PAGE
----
We appoint Devon paths-expert to new role2 min read

The society has appointed Devon paths-expert Helen Clayton to the new post of case officer (rights of way). The society created this post to address the increasing number of issues concerning public paths in England and Wales.Helen Clayton case officer

Helen will champion public paths for the society, and respond to the many issues raised by its members, advising on problems such as illegal obstructions and how to claim unrecorded routes. She will work closely with the society’s 41 volunteer local correspondents, assist with training, and liaise with other user organisations, such as the British Horse Society and Ramblers, to present a united front on public-path issues.

For the past 18 years Helen has worked for Devon County Council, most recently as public rights of way senior officer—legal and development. She led a team dealing with the definitive (official) map of public paths, parish and community engagement, and the Devon Countryside Access Forum. She has considerable expertise on all public rights-of-way matters, and is used to working with volunteers. She is a member of the Institute of Public Rights of Way and Access Management and has represented the Association of Directors of Environment, Economy, Planning and Transport (ADEPT) Rights of Way Managers Group at a regional and national level.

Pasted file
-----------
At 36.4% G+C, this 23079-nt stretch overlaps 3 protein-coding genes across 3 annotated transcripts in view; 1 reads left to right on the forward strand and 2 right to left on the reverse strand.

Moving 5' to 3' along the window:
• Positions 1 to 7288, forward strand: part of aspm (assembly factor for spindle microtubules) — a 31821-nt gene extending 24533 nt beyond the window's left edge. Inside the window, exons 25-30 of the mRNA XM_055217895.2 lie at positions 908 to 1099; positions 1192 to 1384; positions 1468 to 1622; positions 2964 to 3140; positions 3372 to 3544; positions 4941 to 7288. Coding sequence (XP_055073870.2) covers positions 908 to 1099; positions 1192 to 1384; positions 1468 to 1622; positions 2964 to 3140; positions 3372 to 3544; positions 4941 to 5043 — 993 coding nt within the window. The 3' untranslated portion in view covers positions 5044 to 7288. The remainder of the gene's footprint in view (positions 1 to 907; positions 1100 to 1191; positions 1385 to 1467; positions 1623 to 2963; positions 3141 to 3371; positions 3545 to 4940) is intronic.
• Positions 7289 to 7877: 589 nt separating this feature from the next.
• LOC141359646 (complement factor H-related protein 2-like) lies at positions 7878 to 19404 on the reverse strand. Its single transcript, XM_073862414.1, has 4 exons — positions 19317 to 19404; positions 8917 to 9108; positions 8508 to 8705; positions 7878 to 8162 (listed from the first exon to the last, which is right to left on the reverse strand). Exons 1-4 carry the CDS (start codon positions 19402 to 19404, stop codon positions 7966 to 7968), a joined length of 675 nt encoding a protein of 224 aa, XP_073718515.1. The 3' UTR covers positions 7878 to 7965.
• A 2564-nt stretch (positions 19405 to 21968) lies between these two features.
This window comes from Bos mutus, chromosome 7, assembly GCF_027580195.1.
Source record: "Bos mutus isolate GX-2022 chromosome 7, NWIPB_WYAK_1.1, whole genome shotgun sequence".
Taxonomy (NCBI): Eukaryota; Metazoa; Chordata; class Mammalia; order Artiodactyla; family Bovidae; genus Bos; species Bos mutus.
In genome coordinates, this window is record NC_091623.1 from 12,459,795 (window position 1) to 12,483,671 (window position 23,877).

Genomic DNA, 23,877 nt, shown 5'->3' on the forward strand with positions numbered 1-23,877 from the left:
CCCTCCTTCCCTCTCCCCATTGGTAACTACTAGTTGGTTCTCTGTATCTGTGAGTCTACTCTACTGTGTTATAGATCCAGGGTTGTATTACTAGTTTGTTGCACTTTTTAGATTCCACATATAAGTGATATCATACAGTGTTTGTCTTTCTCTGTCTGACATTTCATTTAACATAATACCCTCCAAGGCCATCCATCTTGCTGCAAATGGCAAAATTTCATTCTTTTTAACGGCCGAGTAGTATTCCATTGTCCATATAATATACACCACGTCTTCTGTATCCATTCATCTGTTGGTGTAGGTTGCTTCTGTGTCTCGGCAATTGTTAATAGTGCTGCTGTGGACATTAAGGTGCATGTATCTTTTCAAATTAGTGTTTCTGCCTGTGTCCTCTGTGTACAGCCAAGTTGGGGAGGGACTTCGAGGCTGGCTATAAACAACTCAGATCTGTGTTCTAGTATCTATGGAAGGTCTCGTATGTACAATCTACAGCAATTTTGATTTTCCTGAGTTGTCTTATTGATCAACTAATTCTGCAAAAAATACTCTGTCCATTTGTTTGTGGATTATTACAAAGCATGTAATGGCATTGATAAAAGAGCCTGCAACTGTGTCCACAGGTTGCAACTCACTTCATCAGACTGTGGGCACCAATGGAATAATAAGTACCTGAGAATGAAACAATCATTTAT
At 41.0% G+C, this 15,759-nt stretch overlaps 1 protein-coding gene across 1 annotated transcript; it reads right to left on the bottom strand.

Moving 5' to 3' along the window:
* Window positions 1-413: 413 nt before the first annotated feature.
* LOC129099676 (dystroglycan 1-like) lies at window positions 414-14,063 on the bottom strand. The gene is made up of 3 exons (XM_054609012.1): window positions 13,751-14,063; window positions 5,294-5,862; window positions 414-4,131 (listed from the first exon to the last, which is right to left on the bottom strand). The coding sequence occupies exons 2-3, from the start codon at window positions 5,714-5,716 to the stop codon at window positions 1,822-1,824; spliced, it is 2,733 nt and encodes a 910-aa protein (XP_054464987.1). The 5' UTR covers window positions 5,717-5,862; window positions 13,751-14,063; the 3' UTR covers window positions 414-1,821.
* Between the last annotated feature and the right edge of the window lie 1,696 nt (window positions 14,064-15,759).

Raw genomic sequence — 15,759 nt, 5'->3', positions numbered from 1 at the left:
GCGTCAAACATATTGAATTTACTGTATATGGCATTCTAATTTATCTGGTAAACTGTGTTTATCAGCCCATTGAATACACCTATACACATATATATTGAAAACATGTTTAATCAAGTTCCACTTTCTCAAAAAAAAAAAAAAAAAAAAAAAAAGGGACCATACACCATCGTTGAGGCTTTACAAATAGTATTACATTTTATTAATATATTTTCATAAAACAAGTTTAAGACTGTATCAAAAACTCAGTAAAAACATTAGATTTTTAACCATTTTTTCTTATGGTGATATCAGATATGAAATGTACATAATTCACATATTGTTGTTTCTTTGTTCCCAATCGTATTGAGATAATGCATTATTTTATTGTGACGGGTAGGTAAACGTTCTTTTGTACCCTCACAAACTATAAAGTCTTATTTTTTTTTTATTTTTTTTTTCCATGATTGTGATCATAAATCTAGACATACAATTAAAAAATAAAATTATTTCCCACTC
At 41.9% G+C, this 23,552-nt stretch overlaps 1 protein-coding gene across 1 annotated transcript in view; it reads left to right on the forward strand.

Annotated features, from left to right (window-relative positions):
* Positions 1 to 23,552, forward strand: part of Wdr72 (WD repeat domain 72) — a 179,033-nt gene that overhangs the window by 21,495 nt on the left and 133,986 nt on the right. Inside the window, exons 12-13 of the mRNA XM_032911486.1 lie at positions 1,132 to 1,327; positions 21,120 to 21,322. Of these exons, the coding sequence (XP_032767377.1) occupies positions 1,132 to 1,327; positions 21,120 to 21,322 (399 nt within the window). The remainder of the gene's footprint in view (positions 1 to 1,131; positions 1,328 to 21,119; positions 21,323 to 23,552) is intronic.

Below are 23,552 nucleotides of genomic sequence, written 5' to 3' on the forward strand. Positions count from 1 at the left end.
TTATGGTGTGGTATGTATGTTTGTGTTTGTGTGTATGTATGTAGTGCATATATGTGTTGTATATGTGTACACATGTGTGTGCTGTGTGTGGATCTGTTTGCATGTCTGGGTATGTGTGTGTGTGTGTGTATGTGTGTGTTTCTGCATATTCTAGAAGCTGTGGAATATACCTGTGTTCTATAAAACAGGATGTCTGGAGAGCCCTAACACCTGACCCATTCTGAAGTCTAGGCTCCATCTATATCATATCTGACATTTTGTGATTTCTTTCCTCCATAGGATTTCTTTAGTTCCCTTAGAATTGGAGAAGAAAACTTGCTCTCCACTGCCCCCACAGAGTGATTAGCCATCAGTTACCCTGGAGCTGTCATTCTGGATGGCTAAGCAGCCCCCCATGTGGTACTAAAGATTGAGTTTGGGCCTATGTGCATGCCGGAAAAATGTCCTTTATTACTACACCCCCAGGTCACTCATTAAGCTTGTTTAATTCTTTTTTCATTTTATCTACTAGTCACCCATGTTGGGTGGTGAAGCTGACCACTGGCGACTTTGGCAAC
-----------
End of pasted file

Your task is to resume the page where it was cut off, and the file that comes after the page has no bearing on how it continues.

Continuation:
Helen enjoys sharing her enthusiasm for public rights of way and communicating their complexity in plain language. She lives in Newton Abbot, Devon, with her husband and cat, and enjoys walking the coast and countryside, gardening and baking.

Says Helen: ‘After many years with a local authority it is refreshing to work for a charity which defends people’s rights to use public paths. I look forward to getting involved in campaigns, and helping to sort out problems to enable more people to enjoy their rights in town and country.’

Adds Kate Ashbrook, general secretary: ‘We are delighted to welcome Helen and to increase our capacity to campaign for public paths, which are the most important means by which people gain access to our countryside.’

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